I'm not going to lie though, it is tough... it's really tough. It's tough that because i'm not through my PhD yet that I can't actually start a family... It's tough that even though having a wife who is my best friend by my side would make my life a million times better that I still haven't been able to meet her. It's tough working all day, helping everyone else live on their lives happily, turning the gears of society, and then coming home to an empty house, to eat alone in front of my computer late at night, only to fall asleep alone and wake up alone to start the next day.

I am grateful every single day for all of the friends who are by my side. I know that I am never truly alone. But... evenso I wish she was here... I know she is out there somewhere and that I need her as much as she needs me. Please hurry...
2013/03/10 01:06 2013/03/10 01:06
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Earlier while responding to bombardments of tags, messages and whatnot on facebook, I came across an extremely amusing video about the extreme excess of Asian students at Canadian Universities. The creator of the video, a friend of one of my good buds, Phil, proceeds to check out a frathouse on the UBC campus looking for some "white people" in a desperate attempt to escape the dominant asian population which, according to Macleans, is infecting the Canadian education system like a virus making the lives of poor underachieving, snivling white students a living hell.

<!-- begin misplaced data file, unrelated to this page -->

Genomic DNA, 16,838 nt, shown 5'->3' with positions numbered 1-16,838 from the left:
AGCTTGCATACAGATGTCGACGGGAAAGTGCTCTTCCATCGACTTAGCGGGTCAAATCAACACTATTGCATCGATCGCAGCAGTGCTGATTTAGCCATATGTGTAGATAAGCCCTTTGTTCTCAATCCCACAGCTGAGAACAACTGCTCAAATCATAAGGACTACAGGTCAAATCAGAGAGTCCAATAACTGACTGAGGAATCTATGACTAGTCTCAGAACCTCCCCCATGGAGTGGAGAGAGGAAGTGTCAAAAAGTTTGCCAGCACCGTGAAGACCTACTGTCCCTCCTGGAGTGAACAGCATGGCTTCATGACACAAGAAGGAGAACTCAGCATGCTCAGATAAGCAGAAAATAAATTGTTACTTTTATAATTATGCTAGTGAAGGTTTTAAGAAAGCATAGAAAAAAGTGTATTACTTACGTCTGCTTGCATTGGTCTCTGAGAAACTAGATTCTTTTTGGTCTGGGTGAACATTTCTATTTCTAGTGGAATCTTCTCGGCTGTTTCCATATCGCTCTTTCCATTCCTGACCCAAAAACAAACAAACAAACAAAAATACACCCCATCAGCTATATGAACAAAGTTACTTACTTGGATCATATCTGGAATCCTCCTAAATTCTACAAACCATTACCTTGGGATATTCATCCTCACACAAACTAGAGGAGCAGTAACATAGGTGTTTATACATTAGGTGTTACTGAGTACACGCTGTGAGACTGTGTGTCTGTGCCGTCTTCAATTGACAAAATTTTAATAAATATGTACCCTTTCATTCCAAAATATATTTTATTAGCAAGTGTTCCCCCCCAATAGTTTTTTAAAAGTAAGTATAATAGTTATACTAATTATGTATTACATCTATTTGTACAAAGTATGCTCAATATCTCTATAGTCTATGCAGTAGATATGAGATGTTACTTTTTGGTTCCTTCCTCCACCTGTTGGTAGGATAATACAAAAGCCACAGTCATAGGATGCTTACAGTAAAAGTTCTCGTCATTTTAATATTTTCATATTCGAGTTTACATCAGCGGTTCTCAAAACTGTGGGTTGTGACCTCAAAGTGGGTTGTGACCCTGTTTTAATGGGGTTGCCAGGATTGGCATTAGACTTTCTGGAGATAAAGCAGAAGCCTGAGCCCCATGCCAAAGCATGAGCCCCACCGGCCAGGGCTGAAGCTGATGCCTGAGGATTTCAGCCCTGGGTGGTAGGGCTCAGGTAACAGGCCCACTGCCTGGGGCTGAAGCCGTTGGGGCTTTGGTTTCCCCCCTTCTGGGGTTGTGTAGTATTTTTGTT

It seems like only yesterday when 10 years ago in highschool (my god 10 years has already passed ~_~) I lived in the predominantly white-populated town of Tsawassen, about 30 minutes south of Vancouver. My best friend, one of the few Asians in the school at the time, was a great guy, and fit most of the asian stereotypes that were floating around: Namely he did martial arts, was extremely diligent at school and can't... I mean couldn't (just kidding ;-) ) drive... (sort of XD). My closest friends since childhood had been asian, so while I was used to the culture, I could always sense a racial barrier that stood between my asian friends and I, and the rest of the white people around us. While in general I ignored the ignorance and racism that my asian friends endured directly and indirectly, it still bothered me a lot-- and over the years it has lead to me having a deeply rooted prejudice against my own people, and mentally abandoning my roots. As most of my friends know, I identify with mostly asian culture- the way I think, the way I act, is mostly due to the asian influences around me. It's quite amusing to me because I feel so awkward riding a skytrain full of white people, but I feel at home surrounded by 100 Koreans tightly squeezed into a subway car.